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Wednesday, May 29, 2019, 21:33
US Treasury: No major trading partner manipulates currency
By Xinhua
Wednesday, May 29, 2019, 21:33 By Xinhua

This file photo taken on Oct 18, 2018 shows the US Treasury Department building in Washington, DC. (MANDEL NGAN / AFP)

WASHINGTON/SINGAPORE/KUALA LUMPUR — The US Treasury Department said on Tuesday that no major trading partner of the United States meets the standard of currency manipulation.

In its Semi-Annual Report to Congress on International Economic and Exchange Rate Policies, the Treasury Department concluded that no major US trading partner met the criteria to be labeled as a currency manipulator during the four quarters ending December 2018.

China, Germany, Ireland, Italy, Japan, South Korea, Malaysia, Singapore and Vietnam were put on the "monitoring list," which means their foreign exchange policies bear close monitoring

Under a 1988 law, the Treasury Department is required to report to Congress every six months on whether any countries are manipulating their currencies to gain trade advantages over the United States. Such a finding could lead to trade sanctions. A 2016 law expanded the criteria Treasury was to use in making its assessment, reports AP.

ALSO READ: US Treasury: No major trading partner manipulates currency

In the report, the Treasury Department reviewed and assessed the policies of an expanded set of 21 major US trading partners, whose bilateral goods trade with the United States exceeds US$40 billion annually. Previously, it only covered the 12 largest trading partners.

The department also revised and updated the thresholds it uses to assess where unfair currency practices or imbalanced macroeconomic policies may be emerging.

It put China, Germany, Ireland, Italy, Japan, South Korea, Malaysia, Singapore and Vietnam on its "monitoring list," which means their foreign exchange policies bear close monitoring.

The Treasury Department called on China to take the necessary steps to avoid "a persistently weak currency," noting that improved economic fundamentals and structural policy settings would underpin a stronger renminbi (RMB) over time.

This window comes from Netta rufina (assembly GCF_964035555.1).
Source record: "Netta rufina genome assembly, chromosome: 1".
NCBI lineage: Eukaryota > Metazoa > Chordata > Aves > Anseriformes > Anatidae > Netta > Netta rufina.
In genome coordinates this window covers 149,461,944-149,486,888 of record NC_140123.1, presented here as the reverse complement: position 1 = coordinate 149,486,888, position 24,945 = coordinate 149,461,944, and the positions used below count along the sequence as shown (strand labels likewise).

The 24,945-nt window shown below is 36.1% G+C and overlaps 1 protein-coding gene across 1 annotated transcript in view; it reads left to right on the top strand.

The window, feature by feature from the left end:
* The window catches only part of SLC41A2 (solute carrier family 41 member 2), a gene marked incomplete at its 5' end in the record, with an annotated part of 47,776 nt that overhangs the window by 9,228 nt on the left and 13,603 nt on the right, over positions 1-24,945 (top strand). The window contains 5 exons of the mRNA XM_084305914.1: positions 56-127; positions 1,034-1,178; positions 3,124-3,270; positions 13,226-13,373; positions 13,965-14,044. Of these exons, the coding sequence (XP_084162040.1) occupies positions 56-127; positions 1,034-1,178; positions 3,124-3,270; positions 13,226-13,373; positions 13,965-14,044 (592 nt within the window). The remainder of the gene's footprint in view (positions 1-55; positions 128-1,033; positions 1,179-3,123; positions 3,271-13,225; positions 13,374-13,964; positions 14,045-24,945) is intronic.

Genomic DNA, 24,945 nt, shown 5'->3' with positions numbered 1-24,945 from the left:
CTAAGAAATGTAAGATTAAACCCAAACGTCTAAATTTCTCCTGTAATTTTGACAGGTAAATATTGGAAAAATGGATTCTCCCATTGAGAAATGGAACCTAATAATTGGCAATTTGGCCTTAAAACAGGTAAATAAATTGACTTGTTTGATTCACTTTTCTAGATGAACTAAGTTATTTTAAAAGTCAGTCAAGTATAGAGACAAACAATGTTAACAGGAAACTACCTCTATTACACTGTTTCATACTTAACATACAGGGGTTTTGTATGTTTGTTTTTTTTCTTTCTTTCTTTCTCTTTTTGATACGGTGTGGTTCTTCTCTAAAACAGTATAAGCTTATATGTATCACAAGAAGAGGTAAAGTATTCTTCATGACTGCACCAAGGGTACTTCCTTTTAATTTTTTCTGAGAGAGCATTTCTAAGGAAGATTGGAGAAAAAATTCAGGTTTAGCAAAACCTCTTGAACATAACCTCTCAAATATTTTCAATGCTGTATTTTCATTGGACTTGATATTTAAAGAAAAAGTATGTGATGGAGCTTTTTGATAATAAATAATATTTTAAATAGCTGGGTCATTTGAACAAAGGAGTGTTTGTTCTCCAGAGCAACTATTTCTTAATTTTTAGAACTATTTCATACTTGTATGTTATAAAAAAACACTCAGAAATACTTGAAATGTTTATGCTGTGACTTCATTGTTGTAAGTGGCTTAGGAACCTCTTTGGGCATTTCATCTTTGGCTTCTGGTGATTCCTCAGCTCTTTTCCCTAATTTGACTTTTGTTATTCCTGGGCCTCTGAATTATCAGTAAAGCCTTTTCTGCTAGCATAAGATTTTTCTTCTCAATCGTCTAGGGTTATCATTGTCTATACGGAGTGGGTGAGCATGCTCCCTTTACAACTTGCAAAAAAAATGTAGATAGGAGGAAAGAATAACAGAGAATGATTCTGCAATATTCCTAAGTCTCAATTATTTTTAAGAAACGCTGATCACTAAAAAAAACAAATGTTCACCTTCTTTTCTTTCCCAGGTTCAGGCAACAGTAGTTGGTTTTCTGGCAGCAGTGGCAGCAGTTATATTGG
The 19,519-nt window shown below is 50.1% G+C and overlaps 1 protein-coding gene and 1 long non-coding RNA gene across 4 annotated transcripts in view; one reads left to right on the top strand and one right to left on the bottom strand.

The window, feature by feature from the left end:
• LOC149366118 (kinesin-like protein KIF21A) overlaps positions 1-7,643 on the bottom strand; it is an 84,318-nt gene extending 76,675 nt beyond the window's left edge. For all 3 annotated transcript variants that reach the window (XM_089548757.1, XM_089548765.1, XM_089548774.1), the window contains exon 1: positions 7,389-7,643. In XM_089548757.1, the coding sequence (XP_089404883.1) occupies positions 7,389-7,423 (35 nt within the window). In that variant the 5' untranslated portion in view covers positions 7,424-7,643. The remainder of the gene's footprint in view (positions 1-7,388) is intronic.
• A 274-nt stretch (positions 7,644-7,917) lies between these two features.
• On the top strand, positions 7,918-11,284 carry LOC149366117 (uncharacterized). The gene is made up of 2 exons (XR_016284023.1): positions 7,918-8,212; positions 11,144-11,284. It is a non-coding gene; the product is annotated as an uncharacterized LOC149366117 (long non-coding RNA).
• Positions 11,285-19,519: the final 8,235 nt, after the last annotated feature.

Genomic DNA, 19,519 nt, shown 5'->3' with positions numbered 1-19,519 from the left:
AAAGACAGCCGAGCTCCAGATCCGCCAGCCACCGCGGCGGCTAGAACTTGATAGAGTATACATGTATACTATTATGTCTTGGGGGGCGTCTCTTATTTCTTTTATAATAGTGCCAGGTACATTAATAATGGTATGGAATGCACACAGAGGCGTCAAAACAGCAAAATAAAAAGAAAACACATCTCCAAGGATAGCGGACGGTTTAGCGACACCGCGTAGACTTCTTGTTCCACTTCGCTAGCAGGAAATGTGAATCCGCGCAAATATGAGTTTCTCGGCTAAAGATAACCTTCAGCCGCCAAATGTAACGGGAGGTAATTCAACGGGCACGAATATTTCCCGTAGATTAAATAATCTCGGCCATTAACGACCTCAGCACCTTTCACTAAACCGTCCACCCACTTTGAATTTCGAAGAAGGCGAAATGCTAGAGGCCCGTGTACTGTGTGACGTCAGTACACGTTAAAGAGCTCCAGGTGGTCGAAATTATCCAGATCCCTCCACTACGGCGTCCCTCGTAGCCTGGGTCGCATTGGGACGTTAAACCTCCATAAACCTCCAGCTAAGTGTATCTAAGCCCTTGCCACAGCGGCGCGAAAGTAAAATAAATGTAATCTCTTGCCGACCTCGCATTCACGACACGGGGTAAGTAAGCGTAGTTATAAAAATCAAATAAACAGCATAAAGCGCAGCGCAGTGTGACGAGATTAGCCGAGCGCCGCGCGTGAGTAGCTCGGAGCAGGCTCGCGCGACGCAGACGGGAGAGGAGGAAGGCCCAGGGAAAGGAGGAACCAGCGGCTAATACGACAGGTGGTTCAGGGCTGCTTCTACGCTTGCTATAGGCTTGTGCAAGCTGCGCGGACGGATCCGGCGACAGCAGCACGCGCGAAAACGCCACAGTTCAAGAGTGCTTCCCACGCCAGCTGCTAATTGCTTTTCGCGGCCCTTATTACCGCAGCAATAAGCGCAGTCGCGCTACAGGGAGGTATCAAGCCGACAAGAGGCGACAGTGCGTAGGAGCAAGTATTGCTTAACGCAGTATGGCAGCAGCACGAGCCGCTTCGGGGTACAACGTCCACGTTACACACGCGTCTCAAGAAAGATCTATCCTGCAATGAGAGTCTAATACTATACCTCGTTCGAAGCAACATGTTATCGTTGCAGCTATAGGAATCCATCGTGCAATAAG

ALSO READ: China urges US not to politicize currency exchange rates

Liu Guoqiang, vice-governor of the People's Bank of China, said last week that China is "capable and confident" of keeping the RMB exchange rate generally stable on a reasonable and balanced level.

Adam Posen, president of Peterson Institute for International Economics, a Washington DC-based think tank, said earlier on Tuesday at a press briefing that it's "pretty close to absurd" to accuse China of currency manipulation as China basically has not manipulated the currency for the last several years.

As one of the criteria, countries with a current account surplus equivalent to at least 2 percent of its gross domestic product (GDP), down from 3 percent previously, will be labeled as a currency manipulator. 

In this May 24, 2016 photo, the logo of the Monetary Authority of Singapore is seen on its main building in Singapore. (ROSLAN RAHMAN / AFP)

Currency manipulation denied

In response to the Treasury Department's report, the central banks of Singapore and Malaysia on Wednesday issued statements separately denying engaging in unfair currency practices.

The Monetary Authority of Singapore (MAS) said it does not manipulate its currency for export advantage. It reiterated that Singapore's monetary policy framework, which is centered on the exchange rate, has always been aimed at ensuring medium-term price stability, and will continue to do so.

MAS reiterated that Singapore's monetary policy framework, which is centered on the exchange rate, has always been aimed at ensuring medium-term price stability, and will continue to do so

ALSO READ: S'pore central bank tightens first monetary policy in 6 years

"As pointed out in the UST Report, MAS manages the Singapore dollar nominal effective exchange rate (S$NEER) within a policy band, just as other central banks conduct monetary policy by targeting interest rates," MAS said in a statement. 

Separately, the Bank Negara Malaysia (BNM), Malaysia’s central bank, said the country supports free and fair trade, and does not practice unfair currency practices.

BNM noted that there are no consequences for the country's economy from its inclusion in the Treasury Department's "monitoring list".

"Malaysia adopts a floating exchange rate regime. The ringgit exchange rate is market-determined and is not relied upon for exports competitiveness," BNM said in a statement, adding that BNM intervention over the last few years has been in both directions of the foreign exchange market.

The central bank also noted that any intervention is limited to ensuring an orderly market and avoiding excessive volatility of the exchange rate that may affect macroeconomic stability.

It also said the country's current account surplus is a reflection of the diversified nature of the Malaysian economy.

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